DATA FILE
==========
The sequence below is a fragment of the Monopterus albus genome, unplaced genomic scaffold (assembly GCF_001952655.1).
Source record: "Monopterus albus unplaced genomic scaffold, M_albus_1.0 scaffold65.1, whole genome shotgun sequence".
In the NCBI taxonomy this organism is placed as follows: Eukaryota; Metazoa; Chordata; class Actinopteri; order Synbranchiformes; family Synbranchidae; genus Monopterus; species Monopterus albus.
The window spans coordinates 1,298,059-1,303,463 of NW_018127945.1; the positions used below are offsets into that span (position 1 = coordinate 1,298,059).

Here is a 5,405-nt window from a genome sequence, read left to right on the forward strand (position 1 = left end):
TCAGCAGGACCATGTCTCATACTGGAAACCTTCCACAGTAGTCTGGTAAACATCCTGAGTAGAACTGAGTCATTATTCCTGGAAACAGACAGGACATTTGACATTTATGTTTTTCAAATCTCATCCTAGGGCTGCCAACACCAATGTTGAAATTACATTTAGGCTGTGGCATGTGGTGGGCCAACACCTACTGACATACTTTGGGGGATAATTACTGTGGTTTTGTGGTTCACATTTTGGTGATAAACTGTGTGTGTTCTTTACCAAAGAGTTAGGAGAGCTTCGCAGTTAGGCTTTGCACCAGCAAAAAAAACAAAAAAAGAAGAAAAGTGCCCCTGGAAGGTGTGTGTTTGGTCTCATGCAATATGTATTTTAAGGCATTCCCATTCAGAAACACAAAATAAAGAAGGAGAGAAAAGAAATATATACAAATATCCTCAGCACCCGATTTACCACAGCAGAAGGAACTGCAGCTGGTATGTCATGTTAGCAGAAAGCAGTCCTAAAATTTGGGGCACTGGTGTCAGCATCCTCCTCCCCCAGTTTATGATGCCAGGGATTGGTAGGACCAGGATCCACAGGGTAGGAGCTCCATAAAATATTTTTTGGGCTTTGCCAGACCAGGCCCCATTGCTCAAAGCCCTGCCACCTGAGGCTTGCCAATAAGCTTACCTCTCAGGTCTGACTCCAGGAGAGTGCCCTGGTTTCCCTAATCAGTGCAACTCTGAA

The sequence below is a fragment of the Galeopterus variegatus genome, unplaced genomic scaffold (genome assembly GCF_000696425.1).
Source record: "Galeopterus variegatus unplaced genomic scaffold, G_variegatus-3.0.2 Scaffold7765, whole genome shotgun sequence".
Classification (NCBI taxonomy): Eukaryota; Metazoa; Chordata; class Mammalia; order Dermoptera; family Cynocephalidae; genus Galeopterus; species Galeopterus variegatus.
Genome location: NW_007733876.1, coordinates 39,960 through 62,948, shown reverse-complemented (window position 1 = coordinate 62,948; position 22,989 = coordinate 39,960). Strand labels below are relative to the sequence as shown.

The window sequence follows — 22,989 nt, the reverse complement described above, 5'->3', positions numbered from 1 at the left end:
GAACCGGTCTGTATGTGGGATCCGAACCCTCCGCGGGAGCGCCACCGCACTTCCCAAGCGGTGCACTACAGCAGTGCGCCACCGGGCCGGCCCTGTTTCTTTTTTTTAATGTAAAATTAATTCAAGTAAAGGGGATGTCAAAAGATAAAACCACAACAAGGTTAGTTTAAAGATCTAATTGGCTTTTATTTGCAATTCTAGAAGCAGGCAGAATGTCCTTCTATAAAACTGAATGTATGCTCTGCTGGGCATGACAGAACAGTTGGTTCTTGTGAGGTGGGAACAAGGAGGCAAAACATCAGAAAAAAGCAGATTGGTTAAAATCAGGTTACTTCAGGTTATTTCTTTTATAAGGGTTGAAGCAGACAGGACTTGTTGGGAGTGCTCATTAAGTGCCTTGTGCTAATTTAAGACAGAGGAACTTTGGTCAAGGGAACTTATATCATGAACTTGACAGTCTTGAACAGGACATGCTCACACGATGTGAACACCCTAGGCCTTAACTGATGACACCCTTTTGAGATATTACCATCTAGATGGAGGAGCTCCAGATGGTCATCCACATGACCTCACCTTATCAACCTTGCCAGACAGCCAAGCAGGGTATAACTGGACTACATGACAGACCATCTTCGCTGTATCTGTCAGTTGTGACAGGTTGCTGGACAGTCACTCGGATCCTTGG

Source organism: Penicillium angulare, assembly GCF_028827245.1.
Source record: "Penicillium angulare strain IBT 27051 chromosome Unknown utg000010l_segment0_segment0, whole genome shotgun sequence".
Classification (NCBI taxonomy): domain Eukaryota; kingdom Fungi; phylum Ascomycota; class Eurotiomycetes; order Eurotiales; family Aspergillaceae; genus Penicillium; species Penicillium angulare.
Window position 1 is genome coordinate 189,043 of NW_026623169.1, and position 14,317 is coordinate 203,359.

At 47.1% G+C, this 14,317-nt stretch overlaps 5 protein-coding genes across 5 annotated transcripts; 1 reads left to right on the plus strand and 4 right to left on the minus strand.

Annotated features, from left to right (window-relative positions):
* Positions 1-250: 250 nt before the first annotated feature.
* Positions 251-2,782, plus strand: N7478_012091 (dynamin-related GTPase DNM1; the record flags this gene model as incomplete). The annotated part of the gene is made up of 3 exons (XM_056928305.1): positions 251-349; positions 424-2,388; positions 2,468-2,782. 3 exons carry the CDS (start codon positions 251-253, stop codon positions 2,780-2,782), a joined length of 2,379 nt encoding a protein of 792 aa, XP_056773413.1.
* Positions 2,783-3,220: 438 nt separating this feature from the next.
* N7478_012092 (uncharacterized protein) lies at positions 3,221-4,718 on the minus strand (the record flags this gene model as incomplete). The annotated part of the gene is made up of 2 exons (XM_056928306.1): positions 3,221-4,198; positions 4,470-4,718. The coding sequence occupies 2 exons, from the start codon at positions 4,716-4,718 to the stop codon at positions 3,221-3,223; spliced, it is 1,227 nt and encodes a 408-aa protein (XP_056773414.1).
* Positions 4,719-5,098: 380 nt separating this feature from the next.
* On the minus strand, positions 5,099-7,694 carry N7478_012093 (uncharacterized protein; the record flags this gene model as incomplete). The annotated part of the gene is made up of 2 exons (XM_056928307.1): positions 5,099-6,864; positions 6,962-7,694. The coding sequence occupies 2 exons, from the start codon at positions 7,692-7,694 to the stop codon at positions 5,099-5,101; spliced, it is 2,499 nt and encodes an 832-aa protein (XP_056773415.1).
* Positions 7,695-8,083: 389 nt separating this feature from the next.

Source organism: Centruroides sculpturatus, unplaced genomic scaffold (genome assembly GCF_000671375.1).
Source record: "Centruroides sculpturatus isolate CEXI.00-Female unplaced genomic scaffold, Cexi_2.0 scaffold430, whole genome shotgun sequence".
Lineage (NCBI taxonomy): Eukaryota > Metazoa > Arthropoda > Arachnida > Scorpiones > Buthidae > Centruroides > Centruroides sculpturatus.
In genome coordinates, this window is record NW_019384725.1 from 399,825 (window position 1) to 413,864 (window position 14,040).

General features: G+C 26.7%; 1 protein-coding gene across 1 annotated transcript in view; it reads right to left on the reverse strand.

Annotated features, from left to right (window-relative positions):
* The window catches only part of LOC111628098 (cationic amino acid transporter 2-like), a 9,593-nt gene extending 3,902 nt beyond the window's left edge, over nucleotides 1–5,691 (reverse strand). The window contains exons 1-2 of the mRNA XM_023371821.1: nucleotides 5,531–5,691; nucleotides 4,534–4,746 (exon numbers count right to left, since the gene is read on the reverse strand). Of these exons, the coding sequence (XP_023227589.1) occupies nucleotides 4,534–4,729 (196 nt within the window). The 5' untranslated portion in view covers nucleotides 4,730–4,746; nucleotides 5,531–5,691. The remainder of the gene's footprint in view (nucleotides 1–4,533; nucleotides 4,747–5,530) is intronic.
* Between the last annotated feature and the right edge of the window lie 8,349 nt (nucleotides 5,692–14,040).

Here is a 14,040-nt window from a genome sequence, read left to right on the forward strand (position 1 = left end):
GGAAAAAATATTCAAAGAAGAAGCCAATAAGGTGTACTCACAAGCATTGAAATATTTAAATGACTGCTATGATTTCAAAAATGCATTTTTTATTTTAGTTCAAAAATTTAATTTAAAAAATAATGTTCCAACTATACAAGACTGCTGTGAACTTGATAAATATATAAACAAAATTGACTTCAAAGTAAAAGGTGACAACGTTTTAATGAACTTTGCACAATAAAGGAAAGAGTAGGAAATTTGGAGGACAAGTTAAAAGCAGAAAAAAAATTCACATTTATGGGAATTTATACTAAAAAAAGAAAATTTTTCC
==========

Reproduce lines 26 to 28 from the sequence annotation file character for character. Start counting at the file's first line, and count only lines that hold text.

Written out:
Source organism: Centruroides sculpturatus, unplaced genomic scaffold (genome assembly GCF_000671375.1).
Source record: "Centruroides sculpturatus isolate CEXI.00-Female unplaced genomic scaffold, Cexi_2.0 scaffold430, whole genome shotgun sequence".
Lineage (NCBI taxonomy): Eukaryota > Metazoa > Arthropoda > Arachnida > Scorpiones > Buthidae > Centruroides > Centruroides sculpturatus.